Good Morning. This is Alex Marienthal with the Gallatin National Forest Avalanche Forecast on Sunday, February 14th, Valentine’s Day, at 7:05 a.m. Today's forecast is sponsored by our Valentines, Nina, Allyson, Leila and Amy. This forecast does not apply to operating ski areas.
Since yesterday morning the mountains got a trace of new snow. In the Bridger Range, east wind has been 25-35 mph with gusts of 30-50 mph. Elsewhere wind has been easterly at 5-15 mph with gusts to 20 mph. This morning temperatures are teens below zero to single digits above zero F. Today temperatures will climb to single digits and low teens above zero F. Wind direction will be variable at 0-10 mph. Snow is expected tonight with 1-2” possible by morning and more through Tuesday.
Weak, sugary snow near the base of the snowpack makes large avalanches possible to trigger today. The snowpack has been slowly stabilizing since the mountains received 2-4 feet of snow last weekend, but we continue to get reports of unstable slopes. Yesterday in the southern Madison Range a snowmobiler triggered and was partially buried in an avalanche. They were not injured (photos from Cabin Creek). Their group also remotely triggered two other slides. Skiers in the Bridger Range saw a slide occur from wind-loaded terrain near the ridge, uncertain whether it was skier or naturally triggered (photo and info). On Thursday, two separate groups triggered large avalanches in the Lionhead area and near Big Sky (Lionhead photo, Portal Creek photo).
East winds yesterday and overnight drifted recent snow into fresh slabs that could break easily today, especially in the Bridger Range where wind was strongest. East winds are less common, and form slabs in unusual locations. These slabs are large enough to be harmful, and could trigger a much larger avalanche on sugary snow near the ground.
This season’s untrustworthy snowpack continues to show signs of instability and creates heightened avalanche danger. Today the avalanche danger is MODERATE. Carefully evaluate the snowpack and consequences of a slide before riding on or underneath steep slopes. As Ian indicated in his video from Teepee Basin a few days ago, don’t let “stable” snowpack test results cause complacency. Remember recent human triggered slides as “unstable” test results.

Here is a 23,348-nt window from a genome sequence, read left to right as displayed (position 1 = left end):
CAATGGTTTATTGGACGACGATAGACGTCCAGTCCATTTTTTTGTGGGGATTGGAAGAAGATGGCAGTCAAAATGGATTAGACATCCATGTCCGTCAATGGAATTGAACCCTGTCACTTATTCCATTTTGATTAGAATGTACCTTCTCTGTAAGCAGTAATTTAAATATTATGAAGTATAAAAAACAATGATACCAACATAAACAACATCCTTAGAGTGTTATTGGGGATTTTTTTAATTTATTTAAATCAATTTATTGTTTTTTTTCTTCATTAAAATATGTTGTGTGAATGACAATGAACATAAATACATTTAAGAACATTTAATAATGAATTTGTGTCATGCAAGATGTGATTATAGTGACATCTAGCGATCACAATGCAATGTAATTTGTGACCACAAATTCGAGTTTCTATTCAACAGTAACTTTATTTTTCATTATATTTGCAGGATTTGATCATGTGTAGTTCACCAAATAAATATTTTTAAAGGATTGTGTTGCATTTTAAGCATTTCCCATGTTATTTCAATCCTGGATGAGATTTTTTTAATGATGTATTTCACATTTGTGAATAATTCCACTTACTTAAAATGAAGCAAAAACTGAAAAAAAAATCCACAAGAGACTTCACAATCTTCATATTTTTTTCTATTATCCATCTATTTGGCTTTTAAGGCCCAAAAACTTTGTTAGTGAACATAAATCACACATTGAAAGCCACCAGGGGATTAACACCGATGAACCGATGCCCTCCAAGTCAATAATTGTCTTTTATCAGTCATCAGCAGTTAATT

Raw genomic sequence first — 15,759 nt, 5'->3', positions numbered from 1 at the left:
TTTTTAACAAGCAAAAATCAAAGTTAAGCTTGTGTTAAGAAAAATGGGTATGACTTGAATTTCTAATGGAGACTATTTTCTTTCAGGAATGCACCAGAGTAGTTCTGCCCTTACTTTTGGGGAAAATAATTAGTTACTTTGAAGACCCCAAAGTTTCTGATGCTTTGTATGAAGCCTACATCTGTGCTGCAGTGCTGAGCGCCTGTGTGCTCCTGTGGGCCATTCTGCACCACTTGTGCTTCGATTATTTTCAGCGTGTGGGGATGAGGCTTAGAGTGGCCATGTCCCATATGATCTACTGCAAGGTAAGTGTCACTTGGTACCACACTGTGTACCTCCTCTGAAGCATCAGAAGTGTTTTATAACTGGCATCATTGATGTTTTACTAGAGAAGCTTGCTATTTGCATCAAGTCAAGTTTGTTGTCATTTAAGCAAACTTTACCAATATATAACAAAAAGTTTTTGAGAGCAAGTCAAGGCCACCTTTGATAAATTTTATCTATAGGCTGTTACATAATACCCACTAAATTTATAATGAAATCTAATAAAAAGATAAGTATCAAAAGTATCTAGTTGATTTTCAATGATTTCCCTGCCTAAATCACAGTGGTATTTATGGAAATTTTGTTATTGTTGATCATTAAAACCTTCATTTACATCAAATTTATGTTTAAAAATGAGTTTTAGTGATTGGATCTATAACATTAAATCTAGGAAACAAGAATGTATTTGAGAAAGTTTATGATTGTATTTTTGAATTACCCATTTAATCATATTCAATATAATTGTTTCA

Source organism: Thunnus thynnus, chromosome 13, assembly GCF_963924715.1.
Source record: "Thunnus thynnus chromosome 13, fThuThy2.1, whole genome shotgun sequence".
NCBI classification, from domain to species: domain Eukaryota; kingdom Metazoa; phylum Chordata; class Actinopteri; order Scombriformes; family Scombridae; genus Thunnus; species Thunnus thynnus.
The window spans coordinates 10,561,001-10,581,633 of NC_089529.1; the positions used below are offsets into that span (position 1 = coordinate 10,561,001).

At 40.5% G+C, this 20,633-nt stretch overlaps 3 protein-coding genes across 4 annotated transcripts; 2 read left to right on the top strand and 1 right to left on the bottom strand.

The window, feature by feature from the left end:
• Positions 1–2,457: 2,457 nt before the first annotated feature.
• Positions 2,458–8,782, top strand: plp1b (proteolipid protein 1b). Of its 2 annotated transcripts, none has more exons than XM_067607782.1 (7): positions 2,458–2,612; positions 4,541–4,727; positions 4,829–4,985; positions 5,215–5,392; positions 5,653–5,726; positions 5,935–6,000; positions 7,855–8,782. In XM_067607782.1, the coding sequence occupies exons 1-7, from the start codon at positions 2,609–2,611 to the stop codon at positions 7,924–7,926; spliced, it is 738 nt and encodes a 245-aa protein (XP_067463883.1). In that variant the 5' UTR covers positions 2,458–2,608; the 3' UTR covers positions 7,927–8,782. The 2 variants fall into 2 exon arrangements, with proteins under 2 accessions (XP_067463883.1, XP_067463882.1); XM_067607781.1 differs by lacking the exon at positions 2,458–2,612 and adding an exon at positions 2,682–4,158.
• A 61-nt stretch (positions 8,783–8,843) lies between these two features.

Yesterday Doug snowmobiled north of Cooke City. In his video he mentions two types of terrain to be extra cautious of: 1) heavily wind-loaded slopes and 2) slopes with a relatively shallow snowpack (less than 4 or 5 feet deep). Be especially cautious of slopes that have both, heavy wind-loading on top of a shallow snowpack. Earlier in the week large natural avalanches broke on these types of slopes. This activity included a large avalanche on the south face of Mt. Abundance (photo), a slide on Town Hill (photo), slides low on Woody Ridge (photo), and a large slide near Mt. Zimmer (photo). Yesterday, skiers south of Cooke City saw a recent natural avalanche on a heavily wind-loaded slope (info). Today, human triggered avalanches are possible and the avalanche danger is MODERATE. Carefully evaluate snowpack and terrain before riding steep slopes, and allow no more than one person at a time on or underneath steep slopes.
Upcoming Avalanche Education and Events
See our education calendar for an up-to-date list of all local classes. Here are a few select upcoming events and opportunities to check out:
Every Saturday in Cooke City, FREE snowpack update and rescue practice at the Round Lake Warming Hut between 10 a.m. and 3 p.m. Poster with More Info.
February 19 and 20, Companion Rescue Clinic. Registration HERE.
February 22, 6-7 p.m., Forecaster Chat: Rethinking Avalanche Terrain from a Strategic Perspective, Hosted online by Uphill Pursuits, Link to Join HERE
February 26 and 27, Women's Companion Rescue Clinic with SheJumps. Registration HERE.
The Utah Avalanche Center has released the full report from the tragic avalanche accident with four fatalities last weekend. It is worth reading these reports to try and glean whatever lessons we can to help us all be safer backcountry travelers.